First rule of survival is PREPARE AND CHECK YOUR PREPARATIONS. I suggest you prepare by sending me £100 for the knowledge I can impart!! Knights of the Army VI form can vouch for me
Indeed. I will vouch for SS. Clearly he has lowered his prices and £100 is a bargain.
(psssst, I'll do it for £95.)

Seriously, check the JIs. Is there a "fit for arduous training certificate?". If no JIs, then you may get asked to sign one on arrival. Either way, this is what we call a combat indicator.
 
#14
I do remember being 'conditioned' by the hunter force before being put OTR for 5 days. That was fun........

And then all that time in a blindfold 'somewhere in Wales'. Was it 48 hours? Was it 10 mins?

I cannot answer that question...................

Are you doing 'survival' or 'combat survival'?
 
#15
I hope you have cleaned your anus, espicially if you get caught as the pineapples can be quite spikey this time of year.....
 
#16
I was sent on this course by my OC some years ago. I didn't really want to go, but I was 'volunteered'. Despite my doubts, I enjoyed the course from the start, and would recommend it for anyone who is fit and a little 'warry' as we used to say.

Still have some notes somewhere, and I was surprised by some of what we got up to.

You can't really prepare very much, except maybe make sure you have a good pair of boots and socks, so just do what it says in the JI and commit to it.
 

AlienFTM

MIA
Book Reviewer
#19
If they put you in a stress position and let you listen to white noise and think you can hear snoring above it, don't worry, it isn't your buddies being allowed to sleep while you are in the stress position: they are all in it with you. Neither are the snores those of the goons who were volunteered to escort you to and from interviews ... I mean torture sessions ... I mean interrogations ... it's the DS winding you up to make you think everyone else is asleep and you are the only one suffering. Honest it isn't really, really boring for the goons.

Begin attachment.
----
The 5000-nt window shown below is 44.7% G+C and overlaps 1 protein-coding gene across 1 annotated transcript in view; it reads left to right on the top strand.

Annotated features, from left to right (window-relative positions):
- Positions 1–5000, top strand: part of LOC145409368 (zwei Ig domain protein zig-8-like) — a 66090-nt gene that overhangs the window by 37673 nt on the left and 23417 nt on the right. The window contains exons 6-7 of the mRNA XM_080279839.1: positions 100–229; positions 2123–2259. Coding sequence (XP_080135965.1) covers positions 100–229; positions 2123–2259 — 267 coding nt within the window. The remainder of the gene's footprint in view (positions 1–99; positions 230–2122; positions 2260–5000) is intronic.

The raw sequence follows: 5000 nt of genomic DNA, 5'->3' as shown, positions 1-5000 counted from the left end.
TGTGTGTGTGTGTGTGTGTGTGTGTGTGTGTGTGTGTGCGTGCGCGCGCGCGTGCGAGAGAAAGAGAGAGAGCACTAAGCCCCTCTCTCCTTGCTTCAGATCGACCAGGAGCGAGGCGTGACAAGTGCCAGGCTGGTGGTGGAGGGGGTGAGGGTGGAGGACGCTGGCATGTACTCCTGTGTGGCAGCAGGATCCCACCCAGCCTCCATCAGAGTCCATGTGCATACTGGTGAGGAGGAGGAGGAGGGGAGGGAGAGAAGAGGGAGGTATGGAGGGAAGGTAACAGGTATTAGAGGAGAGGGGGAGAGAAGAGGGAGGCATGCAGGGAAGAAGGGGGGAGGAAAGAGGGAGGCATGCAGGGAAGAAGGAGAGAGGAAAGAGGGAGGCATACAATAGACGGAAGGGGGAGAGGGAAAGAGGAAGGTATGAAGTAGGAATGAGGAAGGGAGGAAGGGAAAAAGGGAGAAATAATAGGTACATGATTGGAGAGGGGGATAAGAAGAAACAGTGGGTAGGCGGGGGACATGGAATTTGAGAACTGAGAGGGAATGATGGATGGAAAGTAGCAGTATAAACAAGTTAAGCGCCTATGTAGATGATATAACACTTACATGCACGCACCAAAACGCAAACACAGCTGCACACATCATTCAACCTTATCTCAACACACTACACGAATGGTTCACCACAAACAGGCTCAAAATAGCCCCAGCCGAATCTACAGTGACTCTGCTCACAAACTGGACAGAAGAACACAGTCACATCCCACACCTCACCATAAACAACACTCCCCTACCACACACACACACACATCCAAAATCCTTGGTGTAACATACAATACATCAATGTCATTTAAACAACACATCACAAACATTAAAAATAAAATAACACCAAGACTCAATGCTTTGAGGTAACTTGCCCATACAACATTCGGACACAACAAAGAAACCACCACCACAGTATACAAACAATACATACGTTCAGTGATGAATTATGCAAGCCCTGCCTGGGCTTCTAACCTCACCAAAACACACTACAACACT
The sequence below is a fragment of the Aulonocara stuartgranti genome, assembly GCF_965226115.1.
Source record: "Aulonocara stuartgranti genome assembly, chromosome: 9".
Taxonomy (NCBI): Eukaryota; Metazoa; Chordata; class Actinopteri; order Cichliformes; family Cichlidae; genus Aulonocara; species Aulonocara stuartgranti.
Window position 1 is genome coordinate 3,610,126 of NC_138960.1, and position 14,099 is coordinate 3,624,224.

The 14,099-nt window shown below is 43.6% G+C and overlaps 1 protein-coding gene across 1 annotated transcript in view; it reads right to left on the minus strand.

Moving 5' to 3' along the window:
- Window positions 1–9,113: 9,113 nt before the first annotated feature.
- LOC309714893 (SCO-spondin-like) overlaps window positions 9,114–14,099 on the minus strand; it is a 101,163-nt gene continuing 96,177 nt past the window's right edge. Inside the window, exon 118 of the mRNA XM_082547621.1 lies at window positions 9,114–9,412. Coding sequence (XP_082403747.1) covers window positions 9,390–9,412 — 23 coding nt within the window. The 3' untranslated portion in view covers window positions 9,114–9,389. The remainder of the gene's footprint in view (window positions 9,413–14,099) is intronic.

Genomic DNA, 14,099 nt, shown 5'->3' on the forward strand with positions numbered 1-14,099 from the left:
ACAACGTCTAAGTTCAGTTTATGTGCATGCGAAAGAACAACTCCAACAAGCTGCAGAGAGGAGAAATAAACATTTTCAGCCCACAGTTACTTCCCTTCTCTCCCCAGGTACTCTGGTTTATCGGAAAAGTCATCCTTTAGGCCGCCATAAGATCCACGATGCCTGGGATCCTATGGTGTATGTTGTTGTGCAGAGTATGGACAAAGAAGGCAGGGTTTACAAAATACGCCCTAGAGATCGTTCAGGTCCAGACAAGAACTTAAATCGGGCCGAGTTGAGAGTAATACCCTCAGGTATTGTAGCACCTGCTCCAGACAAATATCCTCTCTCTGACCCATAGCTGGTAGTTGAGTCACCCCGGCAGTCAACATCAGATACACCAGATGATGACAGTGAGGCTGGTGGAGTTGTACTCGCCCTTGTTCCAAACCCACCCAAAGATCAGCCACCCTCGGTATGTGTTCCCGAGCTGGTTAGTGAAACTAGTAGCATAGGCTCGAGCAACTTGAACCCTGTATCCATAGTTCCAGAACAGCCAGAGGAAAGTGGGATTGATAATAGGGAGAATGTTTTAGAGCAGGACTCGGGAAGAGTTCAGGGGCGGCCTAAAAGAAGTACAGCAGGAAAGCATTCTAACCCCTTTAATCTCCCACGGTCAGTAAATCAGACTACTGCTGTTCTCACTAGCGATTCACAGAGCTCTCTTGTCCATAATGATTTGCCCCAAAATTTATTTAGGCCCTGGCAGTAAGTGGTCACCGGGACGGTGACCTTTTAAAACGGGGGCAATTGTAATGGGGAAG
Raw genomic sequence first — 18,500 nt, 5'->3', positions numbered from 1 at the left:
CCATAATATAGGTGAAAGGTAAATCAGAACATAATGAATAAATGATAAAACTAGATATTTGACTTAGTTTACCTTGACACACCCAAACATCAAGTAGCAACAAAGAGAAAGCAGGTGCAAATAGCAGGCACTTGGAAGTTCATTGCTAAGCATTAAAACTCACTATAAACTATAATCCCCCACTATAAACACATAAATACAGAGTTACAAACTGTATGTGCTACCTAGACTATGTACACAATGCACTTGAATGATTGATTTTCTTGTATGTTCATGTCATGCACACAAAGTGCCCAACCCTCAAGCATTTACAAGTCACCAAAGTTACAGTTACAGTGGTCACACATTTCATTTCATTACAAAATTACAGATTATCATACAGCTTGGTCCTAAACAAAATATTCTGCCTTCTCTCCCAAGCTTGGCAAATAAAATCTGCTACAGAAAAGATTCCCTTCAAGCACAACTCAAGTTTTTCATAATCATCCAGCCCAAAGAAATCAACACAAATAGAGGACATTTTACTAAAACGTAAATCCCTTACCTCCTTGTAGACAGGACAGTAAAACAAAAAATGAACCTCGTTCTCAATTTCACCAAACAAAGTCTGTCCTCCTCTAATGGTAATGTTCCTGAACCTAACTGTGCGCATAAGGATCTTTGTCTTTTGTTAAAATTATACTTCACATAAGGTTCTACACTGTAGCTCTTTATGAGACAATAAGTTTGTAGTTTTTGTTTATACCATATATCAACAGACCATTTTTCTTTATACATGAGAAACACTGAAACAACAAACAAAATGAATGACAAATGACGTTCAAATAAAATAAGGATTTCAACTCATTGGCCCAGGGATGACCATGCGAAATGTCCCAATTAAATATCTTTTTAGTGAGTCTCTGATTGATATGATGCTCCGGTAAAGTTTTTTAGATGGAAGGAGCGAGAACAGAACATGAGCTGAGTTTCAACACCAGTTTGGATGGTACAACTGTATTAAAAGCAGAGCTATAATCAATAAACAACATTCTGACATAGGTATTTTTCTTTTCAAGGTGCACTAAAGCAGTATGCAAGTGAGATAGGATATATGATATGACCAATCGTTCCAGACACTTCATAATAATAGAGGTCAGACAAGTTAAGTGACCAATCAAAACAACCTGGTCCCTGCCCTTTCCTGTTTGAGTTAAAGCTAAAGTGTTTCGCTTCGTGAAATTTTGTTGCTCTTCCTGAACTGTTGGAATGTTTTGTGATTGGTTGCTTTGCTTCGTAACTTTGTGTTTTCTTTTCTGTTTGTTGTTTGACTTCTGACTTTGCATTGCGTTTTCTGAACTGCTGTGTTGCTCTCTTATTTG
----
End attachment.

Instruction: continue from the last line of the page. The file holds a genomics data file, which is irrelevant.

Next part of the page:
Likewise if you are in an interview - I mean torture - no dammit I mean interrogation - and you hear snoring, if the interviewer - torturer - ffs interrogator goes off on one and starts shouting as if there is an escort behind you and he is bollicking him, it's all a part of his cunning plan to convince you that you are not alone in the room. There really aren't a dozen goons waiting to take you outside and kick seven bells out of you.

Don't expect the goons to talk to you. I got a severe finger-wagging on Ex Trident in 1977 because I drove the OC into the HQ, saw one of my buddies as I dismounted and shouted "AAAAAAAALREET, Rickets?" at him, blissfully unobservant of the fact that the place was crawling with half of NATO's SF that our hunter force had brought in for interview - torture - interrogation. Luckily I don't think any of the captives actually guessed the language so I got away with it.

On another ex at Oberammergau in early 1979 iirc, our brief was that the only time we were to speak to a captive was if he was foolish enough to make a run for it, don't go after him, just shout "Watch out for the razor wire" cos They didn't want valuable aircrew and SF to shred their hands and stop them doing their day job afterwards. None of them did make a run for it. Helped that there was deep snow (well we'd been dragged off Snow Queen to do it).